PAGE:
Security Experts:

Five-year-old SAP Vulnerability Haunts Global Businesses

Security researchers are seeing evidence that up to 36 global organizations have been hacked via exploits against a vulnerability in SAP Business Applications that was patched more than five years ago.

The vulnerability, patched by SAP in 2010, exists in the built-in functionality in SAP NetWeaver Application Server Java systems (SAP Java platforms).

According to Boston, Mass.-based Onapsis, there are indicators of exploitation against 36 large-scale global enterprises around the world.

Onapsis declined to identify the compromised organizations but noted they are located in, or are co-owned by corporations in the United States, United Kingdom, Germany, China, India, Japan, and South Korea, and span a number of industries including oil & gas, telecommunications, utilities, retail, automotive and steel manufacturing. 

The company said initial signs of the exploitation were publicly disclosed during 2013-2016 at a digital forum registered in China. 

“In early 2016, we became aware of this issue after we noticed common similarities within the results of initial Onapsis Security Platform scans at SAP customers, together with indicators of compromise found at SAP forensics & incident response engagements. The Onapsis Research Labs decided to dig deeper into this topic and realized that public information about these exploitations had been sitting in the public domain for several years,” Onapsis said.

“We also believe it is critical for the broader information security community to be aware of business application security risks, as this situation clearly illustrates the prevailing lack of visibility and governance over these type of applications.”

The US Computer Emergency Readiness Team (US-CERT) issued a separate alert to warn that the hacking indicators relate to the abuse of the Invoker Servlet, a built-in functionality in SAP NetWeaver Application Server Java systems (SAP Java platforms).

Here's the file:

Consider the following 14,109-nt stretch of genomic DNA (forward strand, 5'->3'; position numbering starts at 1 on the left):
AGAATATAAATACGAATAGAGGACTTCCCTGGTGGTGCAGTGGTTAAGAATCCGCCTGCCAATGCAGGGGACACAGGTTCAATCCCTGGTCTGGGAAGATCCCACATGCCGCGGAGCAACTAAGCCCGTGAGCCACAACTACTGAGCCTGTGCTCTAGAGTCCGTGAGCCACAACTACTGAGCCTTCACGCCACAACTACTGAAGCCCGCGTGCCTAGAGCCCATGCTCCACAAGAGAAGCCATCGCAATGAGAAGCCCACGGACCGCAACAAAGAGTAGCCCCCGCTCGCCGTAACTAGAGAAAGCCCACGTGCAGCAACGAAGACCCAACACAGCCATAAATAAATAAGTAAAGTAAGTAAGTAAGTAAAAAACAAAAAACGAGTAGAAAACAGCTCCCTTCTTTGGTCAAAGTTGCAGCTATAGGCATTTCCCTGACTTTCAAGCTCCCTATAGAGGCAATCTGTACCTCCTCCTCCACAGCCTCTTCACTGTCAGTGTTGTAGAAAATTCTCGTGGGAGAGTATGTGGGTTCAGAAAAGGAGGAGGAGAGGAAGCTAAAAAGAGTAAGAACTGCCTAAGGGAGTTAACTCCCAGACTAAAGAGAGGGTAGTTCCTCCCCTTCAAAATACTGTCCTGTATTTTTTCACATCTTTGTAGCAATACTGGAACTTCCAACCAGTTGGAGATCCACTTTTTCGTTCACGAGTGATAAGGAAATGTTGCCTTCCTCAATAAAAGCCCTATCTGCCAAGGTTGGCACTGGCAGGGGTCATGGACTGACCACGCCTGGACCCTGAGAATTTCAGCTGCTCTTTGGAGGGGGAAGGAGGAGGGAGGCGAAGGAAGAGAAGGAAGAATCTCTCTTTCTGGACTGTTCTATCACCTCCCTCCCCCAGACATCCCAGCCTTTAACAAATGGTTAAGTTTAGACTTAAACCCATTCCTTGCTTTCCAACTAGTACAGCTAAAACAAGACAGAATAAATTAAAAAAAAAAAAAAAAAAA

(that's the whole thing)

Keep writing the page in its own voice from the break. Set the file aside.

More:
“The Invoker Servlet contains a vulnerability that was patched by SAP in 2010. However, the vulnerability continues to affect outdated and misconfigured SAP systems,” US-CERT warned.

The exploit against this already-patch vulnerability gives unauthenticated remote attackers full access to affected SAP platforms, providing complete control of the business information and processes on these systems, as well as potential access to other systems.

In order to exploit this vulnerability, an attacker only needs a Web browser and the domain/hostname/IP address of the target SAP system.

The following list includes some of the SAP business solutions and technical components that may be affected if their underlying SAP Java platforms have not been properly secured:

  • SAP Enterprise Resource Planning (ERP)
  • SAP Product Life-cycle Management (PLM)
  • SAP Customer Relationship Management (CRM)
  • SAP Supply Chain Management (SCM)
  • SAP Supplier Relationship Management (SRM)
  • SAP Enterprise Portal (EP)
  • SAP Process Integration (PI)
  • SAP Exchange Infrastructure (XI)
  • SAP Solution Manager (SolMan)
  • SAP NetWeaver Business Warehouse (BW)
  • SAP Business Intelligence (BI)
  • SAP NetWeaver Mobile Infrastructure (MI)
  • SAP NetWeaver Development Infrastructure (NWDI)
  • SAP Central Process Scheduling (CPS)
  • SAP NetWeaver Composition Environment (CE)
  • SAP NetWeaver Enterprise Search
  • SAP NetWeaver Identity Management (IdM)
  • SAP Governance, Risk & Control 5.x (GRC)

SAP on Tuesday issued a new round of monthly security updates for its products, patching a total of 10 vulnerabilities, including critical flaws in ASE XPServer, Crystal Reports for Enterprise, and Predictive Analytics.

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Ryan is the host of the SecurityWeek podcast series "Security Conversations". He is the head of Kaspersky Lab's Global Research & Analysis team in the USA and has extensive experience in computer security user education, specializing in operating system and third-party application vulnerabilities, zero-day attacks, social engineering and social networking threats. Prior to joining Kaspersky Lab, he monitored security and hacker attack trends for over 10 years, writing for eWEEK magazine and the ZDNet Zero Day blog. Follow Ryan on Twitter @ryanaraine.